City Council Adds ‘Quick-Build’ Housing Units To Reach 2022 Goal

The San Jose City Council voted unanimously Tuesday night to add two additional sites for quick-build communities, and enhance services to improve quality-of-life for surrounding neighborhoods.

The expansion of the quick-build communities increases the total number of units to reach the city’s goal of 1,000 units completed or under development by the end of 2022.

The council approval means that 380 beds will be under development across five sites, adding to the 317 beds completed and 300 beds under construction or close to breaking ground.

“What started as an innovative alternative to congregate shelter at the onset of the pandemic morphed into a scalable model that has already provided safe, dignified housing for over 700 formerly unhoused residents,” the mayor’s office said in a press release..

“For the first time in many years—and despite rising homelessness generally—we’ve reduced unsheltered homelessness in our city through rapid deployment of quick-build, prefabricated housing,” said San Jose Mayor Sam Liccardo. “Getting housing built quickly constitutes a life-or-death matter for many on our streets, and we must continue to accelerate our work.”

The council also approved the addition of enhanced services through the next budget cycle to maintain quality of life for neighborhoods that host quick-build communities. These enhanced services include dedicated monitoring, reporting and reduction of blight, vehicle abatement, community engagement, and housing resources for unhoused residents in alignment with the city’s commitment to do more to demonstrate quick-build housing communities make good neighbors.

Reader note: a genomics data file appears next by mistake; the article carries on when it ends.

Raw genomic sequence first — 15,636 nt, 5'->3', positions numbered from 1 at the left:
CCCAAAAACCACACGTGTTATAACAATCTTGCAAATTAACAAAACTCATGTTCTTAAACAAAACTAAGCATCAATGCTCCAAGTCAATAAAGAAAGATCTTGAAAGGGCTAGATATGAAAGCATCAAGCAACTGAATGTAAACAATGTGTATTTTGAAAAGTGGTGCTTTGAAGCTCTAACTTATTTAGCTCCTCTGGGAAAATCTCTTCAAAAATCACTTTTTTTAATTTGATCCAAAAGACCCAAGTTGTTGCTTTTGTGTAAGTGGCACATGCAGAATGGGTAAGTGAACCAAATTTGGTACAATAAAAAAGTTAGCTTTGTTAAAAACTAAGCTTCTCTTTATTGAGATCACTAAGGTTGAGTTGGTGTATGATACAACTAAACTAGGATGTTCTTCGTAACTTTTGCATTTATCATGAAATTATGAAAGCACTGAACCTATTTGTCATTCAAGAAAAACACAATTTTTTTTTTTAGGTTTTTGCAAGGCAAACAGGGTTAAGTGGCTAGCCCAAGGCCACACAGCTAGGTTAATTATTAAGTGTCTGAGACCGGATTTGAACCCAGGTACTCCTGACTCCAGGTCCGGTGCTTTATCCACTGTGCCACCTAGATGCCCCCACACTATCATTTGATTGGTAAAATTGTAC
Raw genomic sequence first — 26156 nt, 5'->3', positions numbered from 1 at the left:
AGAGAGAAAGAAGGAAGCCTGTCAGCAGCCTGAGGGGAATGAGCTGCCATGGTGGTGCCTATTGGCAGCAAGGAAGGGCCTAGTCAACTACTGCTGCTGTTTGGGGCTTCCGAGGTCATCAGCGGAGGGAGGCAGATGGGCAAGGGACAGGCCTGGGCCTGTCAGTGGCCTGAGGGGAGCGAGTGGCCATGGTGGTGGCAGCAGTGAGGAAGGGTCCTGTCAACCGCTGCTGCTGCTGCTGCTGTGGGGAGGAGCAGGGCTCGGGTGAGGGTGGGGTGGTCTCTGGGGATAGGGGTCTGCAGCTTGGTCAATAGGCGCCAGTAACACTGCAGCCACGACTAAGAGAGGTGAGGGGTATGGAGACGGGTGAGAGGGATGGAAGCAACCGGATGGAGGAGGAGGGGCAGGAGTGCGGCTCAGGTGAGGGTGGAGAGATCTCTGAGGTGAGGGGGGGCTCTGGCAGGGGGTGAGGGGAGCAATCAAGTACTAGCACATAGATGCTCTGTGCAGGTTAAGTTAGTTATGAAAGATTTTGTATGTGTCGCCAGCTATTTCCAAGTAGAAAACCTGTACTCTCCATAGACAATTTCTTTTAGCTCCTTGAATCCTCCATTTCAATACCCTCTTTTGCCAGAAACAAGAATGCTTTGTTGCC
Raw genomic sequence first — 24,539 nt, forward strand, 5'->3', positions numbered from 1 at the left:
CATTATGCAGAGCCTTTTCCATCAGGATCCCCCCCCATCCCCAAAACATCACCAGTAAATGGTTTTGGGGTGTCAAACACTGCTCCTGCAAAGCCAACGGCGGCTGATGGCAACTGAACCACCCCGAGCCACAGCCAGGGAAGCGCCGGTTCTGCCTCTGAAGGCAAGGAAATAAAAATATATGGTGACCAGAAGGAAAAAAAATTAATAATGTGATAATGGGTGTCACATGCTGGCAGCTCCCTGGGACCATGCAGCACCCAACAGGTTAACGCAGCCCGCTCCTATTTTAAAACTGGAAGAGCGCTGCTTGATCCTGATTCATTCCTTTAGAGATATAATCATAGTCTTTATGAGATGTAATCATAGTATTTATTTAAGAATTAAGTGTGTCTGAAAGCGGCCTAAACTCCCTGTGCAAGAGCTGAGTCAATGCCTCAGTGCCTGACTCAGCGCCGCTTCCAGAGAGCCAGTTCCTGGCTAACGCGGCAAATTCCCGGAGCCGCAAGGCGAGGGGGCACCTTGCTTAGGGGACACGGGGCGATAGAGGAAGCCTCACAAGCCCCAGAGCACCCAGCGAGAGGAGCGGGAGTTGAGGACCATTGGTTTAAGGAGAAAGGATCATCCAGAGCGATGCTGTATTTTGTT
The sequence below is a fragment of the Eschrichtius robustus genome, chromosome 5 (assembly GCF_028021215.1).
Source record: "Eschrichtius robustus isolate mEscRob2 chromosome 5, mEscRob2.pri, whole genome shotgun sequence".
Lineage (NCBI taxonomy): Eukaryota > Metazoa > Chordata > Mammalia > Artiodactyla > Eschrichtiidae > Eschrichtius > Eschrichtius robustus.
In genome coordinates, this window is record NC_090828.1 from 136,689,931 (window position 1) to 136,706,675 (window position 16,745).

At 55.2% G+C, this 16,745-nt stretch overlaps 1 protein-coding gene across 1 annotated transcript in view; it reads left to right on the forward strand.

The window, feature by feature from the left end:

In 2021, Liccardo set the goal of 1,000 total resident beds in quick-build communities completed, or under development by the end of 2022. San José’s quick-build communities are built in a fraction of the time and cost of traditional apartments.

Currently, the city and nonprofit partners such as HomeFirst, PATH, and Abode operate interim housing sites providing 317 emergency interim housing beds at Rue Ferrari, Bernal and Monterey, and Evans Lane. Since 2020, the city has housed over 700 in quick-build communities, 82% of whom remain housed after exiting.

City of San Jose’s 1,000 quick-build unit goal breakdown:

  • 317 completed at Monterey/Bernal, Rue Ferrari, and Evans Lane
  • 96 under construction in SJPD’s overflow parking lot
  • 204 breaking ground at Monterey/Branham in January 2023
  • 100 bed expansion planned at Rue Ferrari
  • At least 280 beds under development across four sites: 85 South/Prospect Road, Jackson Ave/280 North, Cerone VTA yard, and Cottle VTA Park & Ride.



  1. So how much are these quick-build communities costing to build and maintain?

    How does approving to build them gives them credit for 2022, when they won’t actually exist until 2023 or 2024. Will they count them again once in the years they are actually usable?

    This city is a joke for dealing with homelessness and are amazing at wasting taxpayer dollars for no real impact. The mayor claims he has reduced homelessness, but the census and our streets say differently.

  2. What a joke. Your quickies don’t fix the homeless problem.
    Why not fix the 87 freeway instead? This freeway is a joke and extremely dangerous…….to all that have to drive it.

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